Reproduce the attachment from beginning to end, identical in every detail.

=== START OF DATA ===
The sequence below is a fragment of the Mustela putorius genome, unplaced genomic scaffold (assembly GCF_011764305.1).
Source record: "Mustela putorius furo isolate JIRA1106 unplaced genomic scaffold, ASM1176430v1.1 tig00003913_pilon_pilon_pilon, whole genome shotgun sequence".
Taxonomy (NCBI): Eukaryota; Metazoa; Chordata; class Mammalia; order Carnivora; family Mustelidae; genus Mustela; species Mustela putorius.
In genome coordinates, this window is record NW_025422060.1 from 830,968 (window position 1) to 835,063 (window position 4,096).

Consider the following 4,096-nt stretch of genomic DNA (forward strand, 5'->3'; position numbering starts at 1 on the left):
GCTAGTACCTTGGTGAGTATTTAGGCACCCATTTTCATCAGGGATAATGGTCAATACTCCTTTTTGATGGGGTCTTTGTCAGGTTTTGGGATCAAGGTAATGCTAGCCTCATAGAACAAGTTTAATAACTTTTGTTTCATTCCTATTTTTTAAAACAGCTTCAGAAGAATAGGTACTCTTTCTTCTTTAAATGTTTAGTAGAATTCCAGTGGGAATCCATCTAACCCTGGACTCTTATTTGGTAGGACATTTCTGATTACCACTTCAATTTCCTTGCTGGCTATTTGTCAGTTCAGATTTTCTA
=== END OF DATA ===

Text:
The sequence below is a fragment of the Mustela putorius genome, unplaced genomic scaffold (assembly GCF_011764305.1).
Source record: "Mustela putorius furo isolate JIRA1106 unplaced genomic scaffold, ASM1176430v1.1 tig00003913_pilon_pilon_pilon, whole genome shotgun sequence".
Taxonomy (NCBI): Eukaryota; Metazoa; Chordata; class Mammalia; order Carnivora; family Mustelidae; genus Mustela; species Mustela putorius.
In genome coordinates, this window is record NW_025422060.1 from 830,968 (window position 1) to 835,063 (window position 4,096).

Consider the following 4,096-nt stretch of genomic DNA (forward strand, 5'->3'; position numbering starts at 1 on the left):
GCTAGTACCTTGGTGAGTATTTAGGCACCCATTTTCATCAGGGATAATGGTCAATACTCCTTTTTGATGGGGTCTTTGTCAGGTTTTGGGATCAAGGTAATGCTAGCCTCATAGAACAAGTTTAATAACTTTTGTTTCATTCCTATTTTTTAAAACAGCTTCAGAAGAATAGGTACTCTTTCTTCTTTAAATGTTTAGTAGAATTCCAGTGGGAATCCATCTAACCCTGGACTCTTATTTGGTAGGACATTTCTGATTACCACTTCAATTTCCTTGCTGGCTATTTGTCAGTTCAGATTTTCTA